return (
            embedding_text_1,
            embedding_text_2,
            embedding_image_1,
            embedding_image_2,
            embedding_audio_1,
            embedding_audio_2,
        )

Not very easy on the eyes if you ask us. And even worse, if you need to add one more modality you have to touch every part of your code base, changing the forward() return type and making a whole lot of changes downstream from that.

So, now let's see what the same code looks like with DocArray:

from docarray import DocList, BaseDoc
from docarray.documents import ImageDoc, TextDoc, AudioDoc
from docarray.typing import TorchTensor
from torch import nn
import torch


def encoder(x):
    return torch.rand(512)


class Podcast(BaseDoc):
    text: TextDoc
    image: ImageDoc
    audio: AudioDoc


class PairPodcast(BaseDoc):
    left: Podcast
    right: Podcast


class MyPodcastModel(nn.Module):
    def __init__(self):
        super().__init__()
        self.audio_encoder = encoder()
        self.image_encoder = encoder()
        self.text_encoder = encoder()

    def forward_podcast(self, docs: DocList[Podcast]) -> DocList[Podcast]:
        docs.audio.embedding = self.audio_encoder(docs.audio.tensor)
        docs.text.embedding = self.text_encoder(docs.text.tensor)
        docs.image.embedding = self.image_encoder(docs.image.tensor)

        return docs

    def forward(self, docs: DocList[PairPodcast]) -> DocList[PairPodcast]:
        docs.left = self.forward_podcast(docs.left)
        docs.right = self.forward_podcast(docs.right)

        return docs

Looks much better, doesn't it? You instantly win in code readability and maintainability. And for the same price you can turn your PyTorch model into a FastAPI app and reuse your Document schema definition (see below). Everything is handled in a pythonic manner by relying on type hints.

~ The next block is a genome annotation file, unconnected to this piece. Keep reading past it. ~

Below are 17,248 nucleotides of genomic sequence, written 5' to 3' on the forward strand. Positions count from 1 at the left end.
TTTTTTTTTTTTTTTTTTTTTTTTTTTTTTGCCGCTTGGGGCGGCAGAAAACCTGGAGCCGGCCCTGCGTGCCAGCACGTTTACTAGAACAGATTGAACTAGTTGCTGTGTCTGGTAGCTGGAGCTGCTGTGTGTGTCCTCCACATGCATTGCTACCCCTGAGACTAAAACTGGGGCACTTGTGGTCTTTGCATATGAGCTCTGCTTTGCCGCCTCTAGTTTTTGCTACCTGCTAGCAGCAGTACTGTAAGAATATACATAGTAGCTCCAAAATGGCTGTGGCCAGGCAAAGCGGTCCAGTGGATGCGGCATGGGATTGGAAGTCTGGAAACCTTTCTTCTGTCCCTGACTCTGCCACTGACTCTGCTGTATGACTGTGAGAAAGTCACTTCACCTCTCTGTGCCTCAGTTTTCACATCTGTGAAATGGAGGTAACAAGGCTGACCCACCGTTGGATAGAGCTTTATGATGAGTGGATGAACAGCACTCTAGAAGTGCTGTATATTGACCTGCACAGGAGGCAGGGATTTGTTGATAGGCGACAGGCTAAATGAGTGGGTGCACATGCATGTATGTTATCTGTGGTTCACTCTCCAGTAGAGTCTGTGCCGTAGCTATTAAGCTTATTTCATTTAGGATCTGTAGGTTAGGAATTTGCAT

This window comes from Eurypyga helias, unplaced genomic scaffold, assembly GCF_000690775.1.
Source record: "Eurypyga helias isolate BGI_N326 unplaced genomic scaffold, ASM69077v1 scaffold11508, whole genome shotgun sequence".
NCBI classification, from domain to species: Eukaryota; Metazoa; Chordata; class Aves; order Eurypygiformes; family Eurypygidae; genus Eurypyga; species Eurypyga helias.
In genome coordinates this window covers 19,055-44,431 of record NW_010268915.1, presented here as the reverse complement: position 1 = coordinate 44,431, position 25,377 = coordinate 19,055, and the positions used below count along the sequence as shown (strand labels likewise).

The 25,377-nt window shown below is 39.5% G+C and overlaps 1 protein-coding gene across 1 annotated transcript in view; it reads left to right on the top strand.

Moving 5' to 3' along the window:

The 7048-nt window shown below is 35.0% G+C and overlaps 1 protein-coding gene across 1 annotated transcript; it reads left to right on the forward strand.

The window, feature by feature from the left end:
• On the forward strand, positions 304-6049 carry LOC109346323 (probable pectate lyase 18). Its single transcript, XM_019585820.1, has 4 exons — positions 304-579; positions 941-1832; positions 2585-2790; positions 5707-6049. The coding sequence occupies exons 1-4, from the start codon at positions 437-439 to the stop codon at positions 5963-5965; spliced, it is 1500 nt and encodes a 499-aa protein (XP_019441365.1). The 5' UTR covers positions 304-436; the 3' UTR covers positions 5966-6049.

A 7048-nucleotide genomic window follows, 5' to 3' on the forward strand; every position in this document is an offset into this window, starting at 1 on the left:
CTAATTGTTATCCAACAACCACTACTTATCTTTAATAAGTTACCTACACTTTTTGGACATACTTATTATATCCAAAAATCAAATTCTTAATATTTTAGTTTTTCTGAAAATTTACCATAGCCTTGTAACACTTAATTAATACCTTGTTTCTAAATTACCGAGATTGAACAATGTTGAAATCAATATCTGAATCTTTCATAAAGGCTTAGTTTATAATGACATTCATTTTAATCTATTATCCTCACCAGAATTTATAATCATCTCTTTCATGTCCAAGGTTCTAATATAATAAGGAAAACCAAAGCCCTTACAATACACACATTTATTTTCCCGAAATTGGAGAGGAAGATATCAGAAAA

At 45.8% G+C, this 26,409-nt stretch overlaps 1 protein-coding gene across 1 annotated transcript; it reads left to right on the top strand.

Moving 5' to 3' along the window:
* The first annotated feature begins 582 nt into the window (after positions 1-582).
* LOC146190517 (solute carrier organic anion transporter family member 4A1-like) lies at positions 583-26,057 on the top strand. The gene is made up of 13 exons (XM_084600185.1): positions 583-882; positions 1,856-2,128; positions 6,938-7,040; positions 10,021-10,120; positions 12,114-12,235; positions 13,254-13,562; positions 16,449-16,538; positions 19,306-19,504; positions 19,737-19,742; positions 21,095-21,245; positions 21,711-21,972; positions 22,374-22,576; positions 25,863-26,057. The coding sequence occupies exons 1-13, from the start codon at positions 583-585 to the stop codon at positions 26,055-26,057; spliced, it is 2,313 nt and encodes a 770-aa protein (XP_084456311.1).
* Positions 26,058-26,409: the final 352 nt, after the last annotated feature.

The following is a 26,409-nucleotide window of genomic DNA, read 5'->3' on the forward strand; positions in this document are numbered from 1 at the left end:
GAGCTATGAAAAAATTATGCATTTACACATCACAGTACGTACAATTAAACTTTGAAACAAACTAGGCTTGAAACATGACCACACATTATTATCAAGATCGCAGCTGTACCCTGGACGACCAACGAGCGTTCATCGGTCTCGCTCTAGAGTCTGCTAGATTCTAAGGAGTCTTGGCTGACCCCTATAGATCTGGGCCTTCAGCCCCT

Coming from TensorFlow

Click to expand

Like the PyTorch approach, you can also use DocArray with TensorFlow to handle and represent multimodal data inside your ML model.

First off, to use DocArray with TensorFlow we first need to install it as follows:

pip install tensorflow==2.12.0
pip install protobuf==3.19.0

Compared to using DocArray with PyTorch, there is one main difference when using it with TensorFlow: While DocArray's TorchTensor is a subclass of torch.Tensor, this is not the case for the TensorFlowTensor: Due to some technical limitations of tf.Tensor, DocArray's TensorFlowTensor is not a subclass of tf.Tensor but rather stores a tf.Tensor in its .tensor attribute.

How does this affect you? Whenever you want to access the tensor data to, let's say, do operations with it or hand it to your ML model, instead of handing over your TensorFlowTensor instance, you need to access its .tensor attribute.

This would look like the following:

from typing import Optional

from docarray import DocList, BaseDoc

import tensorflow as tf


class Podcast(BaseDoc):
    audio_tensor: Optional[AudioTensorFlowTensor] = None
    embedding: Optional[AudioTensorFlowTensor] = None


class MyPodcastModel(tf.keras.Model):
    def __init__(self):
        super().__init__()
        self.audio_encoder = AudioEncoder()

    def call(self, inputs: DocList[Podcast]) -> DocList[Podcast]:
        inputs.audio_tensor.embedding = self.audio_encoder(